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Government Decentralization as a Commitment

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  • Mark Gradstein

Abstract

In the past several decades, many countries, among them non-democratic, chose to decentralize their governments. Building on insights provided by the “second generation” wave of research on fiscal federalism, this paper proposes a unified model to account for this. The idea is that decentralization serves as a commitment device to ensure that ex post chose policies will reflect regional preferences, thereby boosting individual productive effort incentives. This theory may explain the decentralization process in China in 1980-1990s, as well as the fact that government decentralization is generally more prevalent in democracies.

Suggested Citation

  • Mark Gradstein, 2014. "Government Decentralization as a Commitment," CESifo Working Paper Series 4809, CESifo Group Munich.
  • Handle: RePEc:ces:ceswps:_4809
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    File URL: http://www.cesifo-group.de/DocDL/cesifo1_wp4809.pdf
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    References listed on IDEAS

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    1. Barankay, Iwan & Lockwood, Ben, 2007. "Decentralization and the productive efficiency of government: Evidence from Swiss cantons," Journal of Public Economics, Elsevier, vol. 91(5-6), pages 1197-1218, June.
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    3. Daron Acemoglu & James A. Robinson, 2008. "Persistence of Power, Elites, and Institutions," American Economic Review, American Economic Association, vol. 98(1), pages 267-293, March.
    4. Bertocchi, Graziella & Spagat, Michael, 2001. "The Politics of Co-optation," Journal of Comparative Economics, Elsevier, vol. 29(4), pages 591-607, December.
    5. Charles M. Tiebout, 1956. "A Pure Theory of Local Expenditures," Journal of Political Economy, University of Chicago Press, vol. 64, pages 416-416.
    6. Mark Gradstein, 2008. "Institutional Traps And Economic Growth," International Economic Review, Department of Economics, University of Pennsylvania and Osaka University Institute of Social and Economic Research Association, vol. 49(3), pages 1043-1066, August.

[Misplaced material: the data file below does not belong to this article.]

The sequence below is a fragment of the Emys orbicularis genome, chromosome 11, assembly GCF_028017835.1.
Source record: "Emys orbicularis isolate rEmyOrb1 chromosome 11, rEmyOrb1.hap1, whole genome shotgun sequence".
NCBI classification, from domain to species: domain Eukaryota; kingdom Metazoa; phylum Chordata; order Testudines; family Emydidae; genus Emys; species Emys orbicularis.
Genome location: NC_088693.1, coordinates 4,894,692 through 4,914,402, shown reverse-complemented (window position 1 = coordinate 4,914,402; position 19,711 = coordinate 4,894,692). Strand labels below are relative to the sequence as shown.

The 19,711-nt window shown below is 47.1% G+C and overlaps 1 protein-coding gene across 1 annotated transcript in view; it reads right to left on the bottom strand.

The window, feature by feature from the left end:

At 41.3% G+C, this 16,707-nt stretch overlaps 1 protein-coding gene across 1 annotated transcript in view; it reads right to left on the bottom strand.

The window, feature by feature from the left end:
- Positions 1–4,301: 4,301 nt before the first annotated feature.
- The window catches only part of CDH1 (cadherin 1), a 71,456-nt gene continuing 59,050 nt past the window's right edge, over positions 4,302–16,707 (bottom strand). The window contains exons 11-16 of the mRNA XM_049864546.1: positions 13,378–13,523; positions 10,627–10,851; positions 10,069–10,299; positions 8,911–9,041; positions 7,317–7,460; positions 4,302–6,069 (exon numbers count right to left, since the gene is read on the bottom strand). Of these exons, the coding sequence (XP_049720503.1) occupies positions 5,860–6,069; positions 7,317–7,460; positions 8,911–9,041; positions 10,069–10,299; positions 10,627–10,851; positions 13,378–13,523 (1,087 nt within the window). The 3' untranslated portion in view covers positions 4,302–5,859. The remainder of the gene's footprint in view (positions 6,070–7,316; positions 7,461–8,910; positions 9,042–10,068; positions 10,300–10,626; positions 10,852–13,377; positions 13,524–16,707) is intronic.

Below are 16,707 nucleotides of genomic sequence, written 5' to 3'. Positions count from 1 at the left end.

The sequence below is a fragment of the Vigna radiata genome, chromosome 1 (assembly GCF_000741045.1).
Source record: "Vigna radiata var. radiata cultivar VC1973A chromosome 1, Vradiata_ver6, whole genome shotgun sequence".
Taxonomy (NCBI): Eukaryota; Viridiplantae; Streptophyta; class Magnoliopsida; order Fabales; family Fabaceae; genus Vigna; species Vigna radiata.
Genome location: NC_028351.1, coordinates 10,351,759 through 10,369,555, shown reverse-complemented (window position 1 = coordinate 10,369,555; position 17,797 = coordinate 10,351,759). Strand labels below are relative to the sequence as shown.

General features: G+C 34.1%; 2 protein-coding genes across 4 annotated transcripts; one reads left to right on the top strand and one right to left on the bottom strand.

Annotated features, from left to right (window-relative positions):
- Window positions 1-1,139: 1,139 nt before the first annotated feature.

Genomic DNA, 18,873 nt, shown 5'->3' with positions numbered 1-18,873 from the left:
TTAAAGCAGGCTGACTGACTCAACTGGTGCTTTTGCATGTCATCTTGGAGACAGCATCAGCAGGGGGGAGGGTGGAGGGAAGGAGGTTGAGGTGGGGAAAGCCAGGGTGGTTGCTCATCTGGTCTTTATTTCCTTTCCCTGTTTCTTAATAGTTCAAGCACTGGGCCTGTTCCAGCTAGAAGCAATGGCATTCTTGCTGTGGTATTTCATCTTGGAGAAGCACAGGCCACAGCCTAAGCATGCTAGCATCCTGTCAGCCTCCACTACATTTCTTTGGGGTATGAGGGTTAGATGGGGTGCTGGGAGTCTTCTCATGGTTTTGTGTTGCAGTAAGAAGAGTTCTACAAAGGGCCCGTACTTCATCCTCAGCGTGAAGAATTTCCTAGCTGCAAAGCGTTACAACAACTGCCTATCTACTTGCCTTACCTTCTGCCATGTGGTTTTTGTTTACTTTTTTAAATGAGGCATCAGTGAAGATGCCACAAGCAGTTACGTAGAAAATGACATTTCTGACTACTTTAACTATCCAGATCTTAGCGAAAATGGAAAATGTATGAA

7. Galasso, Emanuela & Ravallion, Martin, 2005. "Decentralized targeting of an antipoverty program," Journal of Public Economics, Elsevier, vol. 89(4), pages 705-727, April.
    8. Mark Gradstein, 2007. "Inequality, democracy and the protection of property rights," Economic Journal, Royal Economic Society, vol. 117(516), pages 252-269, January.
    9. Bardhan, Pranab & Mookherjee, Dilip, 2005. "Decentralizing antipoverty program delivery in developing countries," Journal of Public Economics, Elsevier, vol. 89(4), pages 675-704, April.
    10. Panizza, Ugo, 1999. "On the determinants of fiscal centralization: Theory and evidence," Journal of Public Economics, Elsevier, vol. 74(1), pages 97-139, October.
    11. Joanis, Marcelin, 2014. "Shared accountability and partial decentralization in local public good provision," Journal of Development Economics, Elsevier, vol. 107(C), pages 28-37.
    12. Albornoz, Facundo & Cabrales, Antonio, 2013. "Decentralization, political competition and corruption," Journal of Development Economics, Elsevier, vol. 105(C), pages 103-111.
    13. Seabright, Paul, 1996. "Accountability and decentralisation in government: An incomplete contracts model," European Economic Review, Elsevier, vol. 40(1), pages 61-89, January.
    14. International Monetary Fund, 2001. "Fiscal Decentralization and Governance; A Cross-Country Analysis," IMF Working Papers 01/71, International Monetary Fund.
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    More about this item

    Keywords

    federalism; regional decentralization; non-democracies;

    JEL classification:

    • H10 - Public Economics - - Structure and Scope of Government - - - General

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